More from GameSpy. So I'm reading the article called "Ten Reasons You Don't Want to Run a Massively Multiplayer Online Game which is about the difficulties involved in developing and maintaining this new type of application from the developer of Ultima and the Sims Online.
Item #6 on the list struck me as very prescient:
6: The Online Industry is Counter-Intuitive to Packaged-Goods Company Management
Publisher's today are instinctively familiar with the "packaged goods" model, where they set a price point, put a game on as many store shelves as possible, blow out a big ad campaign, and forget about the product after a few months as it sinks down to the bargain bin and disappears. But online persistent-world games are completely different animals. They require 24-hour operations, 365 days a year, with continuous customer support. The "launch" of an online game can take several months, and the lifecycle of a game will go on for several years - with new content being rolled out continuously.
Managing the community is very different, as well: It's a connected community. "And connected audiences cannot be fooled by marketing," Walton stresses. For example, if you have a problem with your telephone provider, there's no forum where you can instantly swap horror stories with a hundred thousand other customers of that provider. Not so with an online game; the connected audience shares its pain together, loudly and often. Serving this audience is an entirely different challenge, and it's a whole different mindset for publishers to wrap their heads around.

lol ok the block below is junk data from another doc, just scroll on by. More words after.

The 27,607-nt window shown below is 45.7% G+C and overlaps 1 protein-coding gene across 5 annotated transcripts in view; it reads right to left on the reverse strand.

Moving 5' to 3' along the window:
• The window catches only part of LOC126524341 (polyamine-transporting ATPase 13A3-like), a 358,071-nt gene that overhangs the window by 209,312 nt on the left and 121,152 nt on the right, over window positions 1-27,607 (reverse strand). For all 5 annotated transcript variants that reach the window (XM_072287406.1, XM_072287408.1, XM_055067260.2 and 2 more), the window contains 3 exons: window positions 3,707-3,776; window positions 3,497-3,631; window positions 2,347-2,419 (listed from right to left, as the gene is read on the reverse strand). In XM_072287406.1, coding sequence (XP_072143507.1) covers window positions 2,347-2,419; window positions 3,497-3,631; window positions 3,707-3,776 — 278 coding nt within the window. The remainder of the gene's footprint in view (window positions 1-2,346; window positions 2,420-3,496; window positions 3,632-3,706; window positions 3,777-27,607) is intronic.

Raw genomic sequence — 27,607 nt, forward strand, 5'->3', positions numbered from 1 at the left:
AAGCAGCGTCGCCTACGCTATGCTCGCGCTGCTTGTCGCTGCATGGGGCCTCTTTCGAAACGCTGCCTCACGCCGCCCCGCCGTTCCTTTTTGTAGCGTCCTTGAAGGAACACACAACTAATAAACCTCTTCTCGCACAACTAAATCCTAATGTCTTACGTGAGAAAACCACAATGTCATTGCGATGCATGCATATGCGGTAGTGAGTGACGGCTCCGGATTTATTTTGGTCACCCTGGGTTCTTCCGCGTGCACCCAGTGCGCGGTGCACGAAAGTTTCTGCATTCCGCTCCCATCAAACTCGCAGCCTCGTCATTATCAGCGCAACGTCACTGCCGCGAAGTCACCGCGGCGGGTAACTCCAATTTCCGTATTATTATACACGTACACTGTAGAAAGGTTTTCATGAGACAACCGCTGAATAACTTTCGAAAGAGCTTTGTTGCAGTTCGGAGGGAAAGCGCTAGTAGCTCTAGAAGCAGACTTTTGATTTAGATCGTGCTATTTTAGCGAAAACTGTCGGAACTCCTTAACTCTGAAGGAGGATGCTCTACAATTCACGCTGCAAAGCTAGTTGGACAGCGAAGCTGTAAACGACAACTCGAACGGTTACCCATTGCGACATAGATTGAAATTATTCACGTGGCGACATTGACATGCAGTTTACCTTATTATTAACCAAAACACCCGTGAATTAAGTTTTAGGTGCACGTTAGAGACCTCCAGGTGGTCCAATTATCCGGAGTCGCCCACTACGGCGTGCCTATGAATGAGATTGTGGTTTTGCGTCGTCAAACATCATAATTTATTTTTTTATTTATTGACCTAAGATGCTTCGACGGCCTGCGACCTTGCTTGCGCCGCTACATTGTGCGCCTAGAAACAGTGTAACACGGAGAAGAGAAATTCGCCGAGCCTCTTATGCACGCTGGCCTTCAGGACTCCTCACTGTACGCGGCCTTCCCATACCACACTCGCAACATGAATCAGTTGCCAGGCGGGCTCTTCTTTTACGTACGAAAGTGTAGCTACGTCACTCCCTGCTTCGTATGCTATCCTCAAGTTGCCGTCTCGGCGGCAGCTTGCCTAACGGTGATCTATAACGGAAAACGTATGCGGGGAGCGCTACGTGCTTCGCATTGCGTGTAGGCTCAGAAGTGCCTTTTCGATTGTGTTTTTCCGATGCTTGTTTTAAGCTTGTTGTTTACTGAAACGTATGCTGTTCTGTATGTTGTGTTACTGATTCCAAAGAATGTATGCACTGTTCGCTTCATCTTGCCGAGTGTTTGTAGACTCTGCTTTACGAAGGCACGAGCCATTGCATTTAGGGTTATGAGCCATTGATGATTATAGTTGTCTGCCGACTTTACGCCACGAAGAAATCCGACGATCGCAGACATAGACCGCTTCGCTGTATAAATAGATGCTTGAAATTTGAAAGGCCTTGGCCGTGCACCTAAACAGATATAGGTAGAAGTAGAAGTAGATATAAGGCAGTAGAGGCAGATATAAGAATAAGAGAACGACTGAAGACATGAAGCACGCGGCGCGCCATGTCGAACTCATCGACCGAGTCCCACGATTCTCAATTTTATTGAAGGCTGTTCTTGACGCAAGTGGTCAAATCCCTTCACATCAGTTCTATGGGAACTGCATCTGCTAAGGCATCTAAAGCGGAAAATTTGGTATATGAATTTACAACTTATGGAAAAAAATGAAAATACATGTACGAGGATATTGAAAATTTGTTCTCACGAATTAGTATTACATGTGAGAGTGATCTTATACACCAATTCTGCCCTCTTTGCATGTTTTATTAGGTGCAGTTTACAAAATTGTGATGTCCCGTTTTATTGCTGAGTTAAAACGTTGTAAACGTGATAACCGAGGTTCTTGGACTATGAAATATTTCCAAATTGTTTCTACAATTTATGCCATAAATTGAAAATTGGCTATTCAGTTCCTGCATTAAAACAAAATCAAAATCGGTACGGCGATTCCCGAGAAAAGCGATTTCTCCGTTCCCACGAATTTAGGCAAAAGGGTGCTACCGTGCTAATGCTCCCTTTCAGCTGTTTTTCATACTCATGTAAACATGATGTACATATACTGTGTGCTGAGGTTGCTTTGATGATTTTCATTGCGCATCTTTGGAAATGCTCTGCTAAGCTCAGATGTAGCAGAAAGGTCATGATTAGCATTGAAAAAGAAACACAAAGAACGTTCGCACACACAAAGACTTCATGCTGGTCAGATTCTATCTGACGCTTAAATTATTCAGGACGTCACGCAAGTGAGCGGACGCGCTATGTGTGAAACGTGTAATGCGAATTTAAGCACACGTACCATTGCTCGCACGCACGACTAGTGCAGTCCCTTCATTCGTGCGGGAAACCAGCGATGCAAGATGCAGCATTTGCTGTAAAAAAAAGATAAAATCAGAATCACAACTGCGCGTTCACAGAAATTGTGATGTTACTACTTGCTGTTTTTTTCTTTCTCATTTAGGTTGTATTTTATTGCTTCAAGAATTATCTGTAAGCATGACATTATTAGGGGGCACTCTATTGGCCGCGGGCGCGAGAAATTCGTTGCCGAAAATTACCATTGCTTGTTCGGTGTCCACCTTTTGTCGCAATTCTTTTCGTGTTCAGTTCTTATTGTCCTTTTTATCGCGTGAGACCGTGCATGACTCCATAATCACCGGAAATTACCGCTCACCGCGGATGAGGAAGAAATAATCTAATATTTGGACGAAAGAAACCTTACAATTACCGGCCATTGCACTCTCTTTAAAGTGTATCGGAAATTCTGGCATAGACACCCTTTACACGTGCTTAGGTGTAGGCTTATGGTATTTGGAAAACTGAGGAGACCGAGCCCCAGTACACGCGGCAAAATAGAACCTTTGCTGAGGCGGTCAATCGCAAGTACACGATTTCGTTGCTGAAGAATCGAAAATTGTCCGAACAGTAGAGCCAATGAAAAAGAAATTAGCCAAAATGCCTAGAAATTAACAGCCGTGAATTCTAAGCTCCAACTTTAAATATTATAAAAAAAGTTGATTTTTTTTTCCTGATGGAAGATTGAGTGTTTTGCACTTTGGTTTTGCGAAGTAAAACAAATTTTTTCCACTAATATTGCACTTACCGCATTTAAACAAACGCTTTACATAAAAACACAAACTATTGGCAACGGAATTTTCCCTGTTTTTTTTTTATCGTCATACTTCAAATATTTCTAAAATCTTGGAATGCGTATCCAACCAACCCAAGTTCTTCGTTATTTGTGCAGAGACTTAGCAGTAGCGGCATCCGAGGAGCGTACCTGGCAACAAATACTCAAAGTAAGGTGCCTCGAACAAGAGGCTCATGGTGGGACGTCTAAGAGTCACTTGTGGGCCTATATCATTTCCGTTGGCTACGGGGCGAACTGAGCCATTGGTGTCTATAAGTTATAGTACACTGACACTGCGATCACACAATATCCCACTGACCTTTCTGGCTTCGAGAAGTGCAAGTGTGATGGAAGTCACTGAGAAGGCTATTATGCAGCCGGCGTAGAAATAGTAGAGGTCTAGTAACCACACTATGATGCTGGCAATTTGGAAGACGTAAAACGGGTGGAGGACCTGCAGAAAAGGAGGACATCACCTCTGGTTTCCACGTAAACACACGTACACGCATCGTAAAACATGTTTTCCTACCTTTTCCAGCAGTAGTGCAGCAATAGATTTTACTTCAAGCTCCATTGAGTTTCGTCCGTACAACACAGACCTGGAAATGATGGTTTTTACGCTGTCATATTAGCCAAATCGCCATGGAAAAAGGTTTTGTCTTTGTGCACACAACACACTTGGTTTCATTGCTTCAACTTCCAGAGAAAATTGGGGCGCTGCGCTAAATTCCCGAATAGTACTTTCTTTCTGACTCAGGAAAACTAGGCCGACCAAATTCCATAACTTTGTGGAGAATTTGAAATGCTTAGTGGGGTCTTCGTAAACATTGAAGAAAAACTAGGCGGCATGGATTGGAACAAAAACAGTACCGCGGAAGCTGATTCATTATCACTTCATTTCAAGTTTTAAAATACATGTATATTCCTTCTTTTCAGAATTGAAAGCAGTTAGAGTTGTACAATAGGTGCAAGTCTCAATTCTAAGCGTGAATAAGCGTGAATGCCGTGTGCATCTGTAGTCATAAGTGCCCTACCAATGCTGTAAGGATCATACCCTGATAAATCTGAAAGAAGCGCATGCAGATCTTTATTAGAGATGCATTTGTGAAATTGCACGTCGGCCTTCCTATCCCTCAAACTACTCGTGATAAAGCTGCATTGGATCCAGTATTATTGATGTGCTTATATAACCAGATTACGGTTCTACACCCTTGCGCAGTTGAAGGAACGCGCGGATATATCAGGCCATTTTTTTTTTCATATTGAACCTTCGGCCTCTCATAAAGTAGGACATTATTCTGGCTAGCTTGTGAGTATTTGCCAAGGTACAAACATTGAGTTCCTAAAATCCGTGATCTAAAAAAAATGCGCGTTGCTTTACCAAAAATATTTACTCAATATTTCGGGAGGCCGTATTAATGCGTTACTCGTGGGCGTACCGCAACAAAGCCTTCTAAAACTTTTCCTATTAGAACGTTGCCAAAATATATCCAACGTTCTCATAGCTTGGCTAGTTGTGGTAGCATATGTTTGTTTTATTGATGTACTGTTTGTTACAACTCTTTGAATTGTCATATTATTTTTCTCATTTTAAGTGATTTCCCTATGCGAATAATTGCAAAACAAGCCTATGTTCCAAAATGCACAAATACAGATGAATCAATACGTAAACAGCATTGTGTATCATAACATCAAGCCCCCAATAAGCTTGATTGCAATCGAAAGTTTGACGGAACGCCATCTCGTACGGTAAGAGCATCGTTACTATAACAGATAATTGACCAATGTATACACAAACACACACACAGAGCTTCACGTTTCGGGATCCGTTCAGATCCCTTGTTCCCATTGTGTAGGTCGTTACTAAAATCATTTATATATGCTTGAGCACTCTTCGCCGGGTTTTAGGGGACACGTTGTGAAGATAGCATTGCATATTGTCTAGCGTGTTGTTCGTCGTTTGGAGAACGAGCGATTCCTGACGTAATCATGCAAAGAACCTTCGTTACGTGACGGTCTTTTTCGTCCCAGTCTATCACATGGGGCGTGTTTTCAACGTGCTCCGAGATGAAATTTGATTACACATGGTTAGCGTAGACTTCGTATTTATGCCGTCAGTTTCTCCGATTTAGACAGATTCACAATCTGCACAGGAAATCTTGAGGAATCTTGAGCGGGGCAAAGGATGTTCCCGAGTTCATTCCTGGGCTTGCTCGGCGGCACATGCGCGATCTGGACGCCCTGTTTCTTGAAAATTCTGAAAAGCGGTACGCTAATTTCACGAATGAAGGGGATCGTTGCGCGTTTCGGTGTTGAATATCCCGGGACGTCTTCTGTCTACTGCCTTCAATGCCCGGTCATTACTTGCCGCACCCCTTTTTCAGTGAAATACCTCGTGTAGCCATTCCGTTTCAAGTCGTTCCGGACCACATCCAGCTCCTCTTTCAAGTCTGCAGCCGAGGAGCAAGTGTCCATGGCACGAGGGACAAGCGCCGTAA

I added the stress above. See the connection between MMOGs and SmartMobs? It's very interesting because right now the only people that are connected in such a way are really the online gamers who can compare problems with EverQuest's system and raise hell about it en masse quite easily. But soon we're ALL going to be interconnected via our portable always-on devices and suddenly it's not just online marketing that can't be bullshit, it'll be all marketing.
This is a Cluetrain type concept that is being seen as a phenomenom first in MMOGs. When some part of the game doesn't work, everyone is already online and connected and able to express their opinions immediately. Once smartphones or their equivalents are prevalent, what's to stop people from doing the same about say a theater or shop or government agency? Well, maybe the government could care less - but smart busineses will learn to pay attention to these connected comments quickly...
Interesting... I wonder what more parallels and predictions can come out of analyzing MMOGs?